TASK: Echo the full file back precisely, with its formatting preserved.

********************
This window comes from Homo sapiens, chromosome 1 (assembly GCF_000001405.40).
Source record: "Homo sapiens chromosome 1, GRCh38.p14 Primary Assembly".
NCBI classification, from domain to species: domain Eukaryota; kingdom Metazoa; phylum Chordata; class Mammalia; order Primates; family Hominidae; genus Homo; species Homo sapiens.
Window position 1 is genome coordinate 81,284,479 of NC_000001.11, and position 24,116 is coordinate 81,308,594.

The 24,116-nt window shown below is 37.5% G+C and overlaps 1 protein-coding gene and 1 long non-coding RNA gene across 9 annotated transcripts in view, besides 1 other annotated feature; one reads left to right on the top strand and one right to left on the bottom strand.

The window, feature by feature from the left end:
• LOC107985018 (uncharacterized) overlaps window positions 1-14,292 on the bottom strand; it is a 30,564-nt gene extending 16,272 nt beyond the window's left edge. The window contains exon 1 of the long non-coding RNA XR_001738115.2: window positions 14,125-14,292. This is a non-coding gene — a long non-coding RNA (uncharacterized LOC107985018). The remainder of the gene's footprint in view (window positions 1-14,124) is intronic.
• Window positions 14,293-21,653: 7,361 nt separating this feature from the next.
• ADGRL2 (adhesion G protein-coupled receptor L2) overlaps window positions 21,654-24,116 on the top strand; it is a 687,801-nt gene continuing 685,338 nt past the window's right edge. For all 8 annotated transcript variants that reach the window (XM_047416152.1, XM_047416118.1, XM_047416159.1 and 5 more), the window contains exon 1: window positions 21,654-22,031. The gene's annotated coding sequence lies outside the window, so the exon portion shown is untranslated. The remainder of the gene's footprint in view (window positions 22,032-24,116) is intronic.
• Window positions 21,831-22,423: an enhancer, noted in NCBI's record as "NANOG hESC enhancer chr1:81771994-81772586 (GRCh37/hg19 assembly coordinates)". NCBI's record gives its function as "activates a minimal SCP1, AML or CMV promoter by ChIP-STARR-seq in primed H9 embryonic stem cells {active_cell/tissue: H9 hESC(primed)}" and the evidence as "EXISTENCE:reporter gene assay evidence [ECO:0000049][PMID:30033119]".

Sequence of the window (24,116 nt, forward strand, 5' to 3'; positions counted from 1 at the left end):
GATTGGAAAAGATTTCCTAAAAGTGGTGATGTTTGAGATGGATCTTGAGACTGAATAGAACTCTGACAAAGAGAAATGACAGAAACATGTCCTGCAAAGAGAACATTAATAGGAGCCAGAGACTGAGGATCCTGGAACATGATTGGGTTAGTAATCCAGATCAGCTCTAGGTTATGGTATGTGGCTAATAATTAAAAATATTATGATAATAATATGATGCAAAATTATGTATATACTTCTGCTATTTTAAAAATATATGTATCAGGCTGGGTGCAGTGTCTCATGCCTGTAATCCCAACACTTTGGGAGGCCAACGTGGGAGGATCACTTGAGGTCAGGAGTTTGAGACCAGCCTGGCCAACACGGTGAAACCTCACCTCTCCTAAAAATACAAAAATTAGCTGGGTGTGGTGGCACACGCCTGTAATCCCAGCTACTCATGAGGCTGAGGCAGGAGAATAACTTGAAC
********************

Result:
This window comes from Homo sapiens, chromosome 1 (assembly GCF_000001405.40).
Source record: "Homo sapiens chromosome 1, GRCh38.p14 Primary Assembly".
NCBI classification, from domain to species: domain Eukaryota; kingdom Metazoa; phylum Chordata; class Mammalia; order Primates; family Hominidae; genus Homo; species Homo sapiens.
Window position 1 is genome coordinate 81,284,479 of NC_000001.11, and position 24,116 is coordinate 81,308,594.

The 24,116-nt window shown below is 37.5% G+C and overlaps 1 protein-coding gene and 1 long non-coding RNA gene across 9 annotated transcripts in view, besides 1 other annotated feature; one reads left to right on the top strand and one right to left on the bottom strand.

The window, feature by feature from the left end:
• LOC107985018 (uncharacterized) overlaps window positions 1-14,292 on the bottom strand; it is a 30,564-nt gene extending 16,272 nt beyond the window's left edge. The window contains exon 1 of the long non-coding RNA XR_001738115.2: window positions 14,125-14,292. This is a non-coding gene — a long non-coding RNA (uncharacterized LOC107985018). The remainder of the gene's footprint in view (window positions 1-14,124) is intronic.
• Window positions 14,293-21,653: 7,361 nt separating this feature from the next.
• ADGRL2 (adhesion G protein-coupled receptor L2) overlaps window positions 21,654-24,116 on the top strand; it is a 687,801-nt gene continuing 685,338 nt past the window's right edge. For all 8 annotated transcript variants that reach the window (XM_047416152.1, XM_047416118.1, XM_047416159.1 and 5 more), the window contains exon 1: window positions 21,654-22,031. The gene's annotated coding sequence lies outside the window, so the exon portion shown is untranslated. The remainder of the gene's footprint in view (window positions 22,032-24,116) is intronic.
• Window positions 21,831-22,423: an enhancer, noted in NCBI's record as "NANOG hESC enhancer chr1:81771994-81772586 (GRCh37/hg19 assembly coordinates)". NCBI's record gives its function as "activates a minimal SCP1, AML or CMV promoter by ChIP-STARR-seq in primed H9 embryonic stem cells {active_cell/tissue: H9 hESC(primed)}" and the evidence as "EXISTENCE:reporter gene assay evidence [ECO:0000049][PMID:30033119]".

Sequence of the window (24,116 nt, forward strand, 5' to 3'; positions counted from 1 at the left end):
GATTGGAAAAGATTTCCTAAAAGTGGTGATGTTTGAGATGGATCTTGAGACTGAATAGAACTCTGACAAAGAGAAATGACAGAAACATGTCCTGCAAAGAGAACATTAATAGGAGCCAGAGACTGAGGATCCTGGAACATGATTGGGTTAGTAATCCAGATCAGCTCTAGGTTATGGTATGTGGCTAATAATTAAAAATATTATGATAATAATATGATGCAAAATTATGTATATACTTCTGCTATTTTAAAAATATATGTATCAGGCTGGGTGCAGTGTCTCATGCCTGTAATCCCAACACTTTGGGAGGCCAACGTGGGAGGATCACTTGAGGTCAGGAGTTTGAGACCAGCCTGGCCAACACGGTGAAACCTCACCTCTCCTAAAAATACAAAAATTAGCTGGGTGTGGTGGCACACGCCTGTAATCCCAGCTACTCATGAGGCTGAGGCAGGAGAATAACTTGAAC